In respect of photograph 8, which showed the scrapes in the same position on the motor vehicle, when shown to Christopher Valeriani, he answered “yes” or “yep”. He was shown other photographs, and those other photographs confirmed that the ding or damage to the vehicle as shown on the driver’s side towards the rear of the vehicle was what he had, in fact, observed on the day. He, however, was unclear insofar as he said of the photographs that must have been what he saw before answering at line 34:
“Q: Well, do you remember or not?
A: Not too clearly on the back of the car now. It’s a bit hazy.”
Having to recall the specifics of a ding on a vehicle five years post-accident, Mr Christopher Valeriani can be forgiven for his memory being hazy, particularly given he is a panel beater and, no doubt, would have seen numerous dings over the five year period. However, the inconsistency between his evidence and his statement given at least two years prior to his evidence suggests that Mr Valeriani’s evidence of any damage to the front of the vehicle cannot be accepted.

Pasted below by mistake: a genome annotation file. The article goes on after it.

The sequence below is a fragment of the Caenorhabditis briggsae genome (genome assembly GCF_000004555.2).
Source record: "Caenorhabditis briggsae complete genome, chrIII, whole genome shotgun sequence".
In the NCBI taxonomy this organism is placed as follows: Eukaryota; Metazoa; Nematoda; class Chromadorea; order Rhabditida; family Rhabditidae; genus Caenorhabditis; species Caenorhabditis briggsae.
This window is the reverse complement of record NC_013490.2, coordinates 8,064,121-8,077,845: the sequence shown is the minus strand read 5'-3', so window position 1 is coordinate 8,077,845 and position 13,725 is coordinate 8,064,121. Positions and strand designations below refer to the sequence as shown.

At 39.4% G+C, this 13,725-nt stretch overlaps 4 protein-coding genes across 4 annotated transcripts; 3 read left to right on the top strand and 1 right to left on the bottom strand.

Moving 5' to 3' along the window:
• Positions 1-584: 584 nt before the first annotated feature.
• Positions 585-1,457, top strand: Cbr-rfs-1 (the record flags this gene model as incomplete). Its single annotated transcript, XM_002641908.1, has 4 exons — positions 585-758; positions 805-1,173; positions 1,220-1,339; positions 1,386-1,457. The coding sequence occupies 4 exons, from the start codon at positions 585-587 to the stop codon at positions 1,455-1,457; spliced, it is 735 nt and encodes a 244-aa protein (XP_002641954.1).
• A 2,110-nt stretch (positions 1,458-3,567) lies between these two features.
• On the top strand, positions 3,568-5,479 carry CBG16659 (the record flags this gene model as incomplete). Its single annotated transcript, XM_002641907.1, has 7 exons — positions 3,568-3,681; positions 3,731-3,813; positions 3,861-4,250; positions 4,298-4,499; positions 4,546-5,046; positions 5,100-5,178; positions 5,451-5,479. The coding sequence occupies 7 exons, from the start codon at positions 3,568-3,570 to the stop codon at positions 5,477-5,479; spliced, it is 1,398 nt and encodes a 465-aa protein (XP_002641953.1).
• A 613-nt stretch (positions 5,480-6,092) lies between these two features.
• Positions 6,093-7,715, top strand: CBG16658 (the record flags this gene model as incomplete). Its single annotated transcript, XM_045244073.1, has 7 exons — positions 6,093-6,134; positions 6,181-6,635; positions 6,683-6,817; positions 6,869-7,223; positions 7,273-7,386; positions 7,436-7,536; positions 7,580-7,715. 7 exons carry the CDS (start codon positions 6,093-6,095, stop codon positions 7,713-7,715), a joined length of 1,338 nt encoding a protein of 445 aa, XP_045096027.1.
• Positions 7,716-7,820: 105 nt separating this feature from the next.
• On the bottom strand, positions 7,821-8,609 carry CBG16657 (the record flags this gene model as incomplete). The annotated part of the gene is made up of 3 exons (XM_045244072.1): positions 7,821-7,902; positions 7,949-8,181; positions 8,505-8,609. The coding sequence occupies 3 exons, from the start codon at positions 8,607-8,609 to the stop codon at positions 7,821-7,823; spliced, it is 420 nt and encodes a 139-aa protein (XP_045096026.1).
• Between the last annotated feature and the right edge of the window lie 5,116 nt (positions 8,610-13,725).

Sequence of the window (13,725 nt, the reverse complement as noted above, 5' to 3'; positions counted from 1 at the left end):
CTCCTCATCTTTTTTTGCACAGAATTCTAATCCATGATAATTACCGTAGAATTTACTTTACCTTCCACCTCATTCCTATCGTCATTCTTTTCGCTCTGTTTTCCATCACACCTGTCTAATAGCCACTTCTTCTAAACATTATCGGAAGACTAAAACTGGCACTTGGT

The third witness called was Mrs Rebecca Valeriani. Her evidence was given in a most credible fashion. Relevantly, she said that she observed debris (at T1-29, lines 23 to 24) in the position of the right-hand lane leading into the left-hand lane over the median strip over the middle lines. The indication of damage in a broad area, including over the middle lines, does not assist the plaintiff in his case that the accident occurred close to the median strip. Mrs Valeriani also said that after the accident, the first defendant said to her, “I am sorry. I am sorry.”